Lipids play vital structural and functional roles in neural systems. 1 2 3 4 5 6 Ranging from very-low density lipoprotein (VLDL) to high-density lipoprotein (HDL), blood plasma contains diverse classes of lipoprotein particles. They consist of characteristic apolipoproteins such as apolipoprotein A-I (apoA-I) and apoE and carry characteristic contents of lipids. The brain, which is isolated by the blood-brain barrier, uniquely contains a high level of apoE-containing HDL-like lipoproteins. 7 8 9 With its hierarchical neuronal network, the retina also contains apoE. It is implicated in the formation of synapses because knockout of the apoE gene in mice is shown to result in a defective electroretinogram. 10 11  
The major membrane receptors of apoE are LDL receptor (LDLR)–related protein (LRP) family proteins. In addition to the authentic LDLR, this family consists of LRP1, megalin, VLDL receptor (VLDLR), apoE receptor 2 (apoER2), and LRP5/6. 12 13 14 15 16 17 They are all implicated in the genesis of neural systems. ApoE also interacts with non-LRP membrane proteins, such as ATP-binding cassette subfamily A member (ABCA)-1 and scavenger receptor class B-I (SR-BI). 18 19 20 These proteins interact more canonically with apoA-I, the major component of plasma HDL. Both SR-BI and ABCA-1 participate in the intercellular transport of cholesterol and some phospholipids in many types of cells. 21 22 However, their presence during the formation of the retina is unknown. 
To assess the functional framework of lipid transport in retinal development, lipid distribution and lipoprotein expression must be studied. With the use of mass spectroscopic analysis, we have found that the diversity of fatty acids increases at postnatal day (P)5 to P7 and that of the polar head group after increases P10 (Nakanishi H, et al., manuscript in preparation). Here we report the expression of apolipoproteins in developing mouse retinas. Remarkably, before the massive expression of apoE, prenatal and neonatal retinas were associated with apoA-I. The distribution of apoA-I was homogeneous, whereas apoE production was concentrated in Müller cells, which made contact with the adjoining LRP1-expressing plexuses and photoreceptor cells. These dynamic changes in lipoprotein systems suggest their specific roles along the time schedule of phospholipid distribution and membrane organization. We discuss possible functional contexts of differential association of these apolipoproteins and receptors.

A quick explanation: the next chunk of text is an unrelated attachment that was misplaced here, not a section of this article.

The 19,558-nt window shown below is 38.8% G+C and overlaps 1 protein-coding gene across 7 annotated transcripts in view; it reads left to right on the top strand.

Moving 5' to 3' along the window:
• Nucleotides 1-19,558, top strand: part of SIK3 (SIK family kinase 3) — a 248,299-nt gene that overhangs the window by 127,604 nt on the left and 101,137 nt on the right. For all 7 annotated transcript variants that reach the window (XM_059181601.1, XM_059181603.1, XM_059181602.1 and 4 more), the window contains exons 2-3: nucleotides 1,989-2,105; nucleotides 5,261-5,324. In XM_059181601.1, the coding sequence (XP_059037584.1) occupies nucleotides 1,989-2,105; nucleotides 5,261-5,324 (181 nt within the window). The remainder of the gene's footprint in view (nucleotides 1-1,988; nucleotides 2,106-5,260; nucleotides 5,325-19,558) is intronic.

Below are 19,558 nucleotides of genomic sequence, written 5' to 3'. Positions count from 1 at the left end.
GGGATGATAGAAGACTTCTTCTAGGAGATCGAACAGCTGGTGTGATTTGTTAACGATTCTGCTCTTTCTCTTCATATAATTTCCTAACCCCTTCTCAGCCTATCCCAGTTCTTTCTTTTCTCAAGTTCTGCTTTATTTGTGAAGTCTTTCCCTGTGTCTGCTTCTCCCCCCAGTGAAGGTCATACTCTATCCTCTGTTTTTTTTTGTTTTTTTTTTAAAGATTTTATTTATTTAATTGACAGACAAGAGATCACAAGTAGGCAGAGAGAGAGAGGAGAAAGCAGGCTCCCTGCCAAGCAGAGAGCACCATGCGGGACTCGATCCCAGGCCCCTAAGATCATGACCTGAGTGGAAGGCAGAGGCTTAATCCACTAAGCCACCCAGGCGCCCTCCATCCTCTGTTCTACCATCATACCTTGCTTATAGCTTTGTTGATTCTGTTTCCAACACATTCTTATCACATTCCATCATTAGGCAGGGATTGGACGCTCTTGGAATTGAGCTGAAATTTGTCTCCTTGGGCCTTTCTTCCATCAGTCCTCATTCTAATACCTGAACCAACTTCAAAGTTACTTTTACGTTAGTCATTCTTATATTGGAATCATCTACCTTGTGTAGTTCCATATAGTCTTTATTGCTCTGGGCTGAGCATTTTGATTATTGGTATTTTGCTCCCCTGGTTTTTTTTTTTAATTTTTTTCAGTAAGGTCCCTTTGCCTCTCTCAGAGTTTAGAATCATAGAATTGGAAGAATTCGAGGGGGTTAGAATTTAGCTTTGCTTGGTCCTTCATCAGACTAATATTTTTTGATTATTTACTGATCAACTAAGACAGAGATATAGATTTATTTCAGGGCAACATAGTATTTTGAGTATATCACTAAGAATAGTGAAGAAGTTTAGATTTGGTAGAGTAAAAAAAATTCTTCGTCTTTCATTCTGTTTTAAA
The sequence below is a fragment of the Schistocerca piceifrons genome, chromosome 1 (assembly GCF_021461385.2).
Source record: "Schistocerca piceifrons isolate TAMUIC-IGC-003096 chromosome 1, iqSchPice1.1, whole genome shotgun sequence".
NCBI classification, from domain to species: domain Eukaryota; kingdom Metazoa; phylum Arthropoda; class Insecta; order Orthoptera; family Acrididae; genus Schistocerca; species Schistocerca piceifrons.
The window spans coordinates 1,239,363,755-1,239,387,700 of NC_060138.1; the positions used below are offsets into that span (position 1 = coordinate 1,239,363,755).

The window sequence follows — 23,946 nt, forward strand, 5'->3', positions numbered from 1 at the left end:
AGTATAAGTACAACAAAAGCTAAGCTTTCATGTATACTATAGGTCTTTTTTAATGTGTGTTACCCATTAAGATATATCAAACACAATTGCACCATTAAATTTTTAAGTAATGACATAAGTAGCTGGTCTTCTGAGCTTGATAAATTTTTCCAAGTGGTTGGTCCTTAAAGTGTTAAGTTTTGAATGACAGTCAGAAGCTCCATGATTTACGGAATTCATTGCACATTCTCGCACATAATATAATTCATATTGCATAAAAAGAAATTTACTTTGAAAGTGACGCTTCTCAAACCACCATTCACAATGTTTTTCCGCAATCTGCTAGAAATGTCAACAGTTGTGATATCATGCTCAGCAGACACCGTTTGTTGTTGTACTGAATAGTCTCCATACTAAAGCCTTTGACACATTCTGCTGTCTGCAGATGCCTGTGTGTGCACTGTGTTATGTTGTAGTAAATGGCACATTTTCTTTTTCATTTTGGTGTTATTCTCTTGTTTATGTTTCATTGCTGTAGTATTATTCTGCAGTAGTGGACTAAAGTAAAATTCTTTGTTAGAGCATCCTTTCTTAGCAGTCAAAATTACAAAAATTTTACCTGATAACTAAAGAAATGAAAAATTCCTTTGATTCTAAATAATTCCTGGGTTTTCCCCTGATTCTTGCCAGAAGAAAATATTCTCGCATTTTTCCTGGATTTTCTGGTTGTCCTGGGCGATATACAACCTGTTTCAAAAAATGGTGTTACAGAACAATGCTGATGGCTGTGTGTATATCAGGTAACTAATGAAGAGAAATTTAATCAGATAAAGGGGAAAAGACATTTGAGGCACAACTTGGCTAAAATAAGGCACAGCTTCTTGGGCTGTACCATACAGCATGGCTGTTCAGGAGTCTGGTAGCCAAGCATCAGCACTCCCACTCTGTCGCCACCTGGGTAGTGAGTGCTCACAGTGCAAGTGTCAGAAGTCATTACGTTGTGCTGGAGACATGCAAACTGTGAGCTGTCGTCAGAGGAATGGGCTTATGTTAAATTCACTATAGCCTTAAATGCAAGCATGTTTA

Materials and Methods
Primary Antibodies and Other Reagents
Goat IgG against mouse apoE, LDLR, LRP1, megalin, LRP6, apoER2, SR-BI, ABCA-1 (Santa Cruz Biotechnology, Santa Cruz, CA) and apoA-I (Rockland, Gilbertsville, PA) was from the indicated distributors. Rabbit IgG against mouse apoE (Biodesign, Saco, ME), postsynaptic density protein 95 (PSD-95; UBI, Lake Placid, NY), glial fibrillary acidic protein (GFAP; DAKO, Glostrup, Denmark), SR-BI (Novus Biologicals, Littleton, CO), and mouse monoclonal antibodies against cellular retinaldehyde binding protein (CRALBP; Affinity Bioreagents, Golden, CO) and VLDLR (Santa Cruz) were from indicated distributors. Fluorescent secondary antibodies (Alexa Fluor 488- or 594-labeled, goat or donkey) were from Invitrogen (Carlsbad, CA). Other reagents not specified were from Wako Pure Chemicals (Osaka, Japan). 
Retinal Sections and In Vitro Primary Culture
SPF ICR albino mice were obtained from Japan Slc (Hamamatsu, Japan). All procedures concerning animal use were conducted in accordance with the ARVO Statement for the Use of Animals in Ophthalmic and Vision Research. Eyes were fixed in 4% paraformaldehyde (PFA) in PBS (10 mM Na phosphate, 150 mM NaCl, pH 7.2) and were transferred in graded concentrations of sucrose in PBS. Frozen 7-μm sections were prepared with the use of OCT compound (Sakura Fine Technologies, Tokyo, Japan).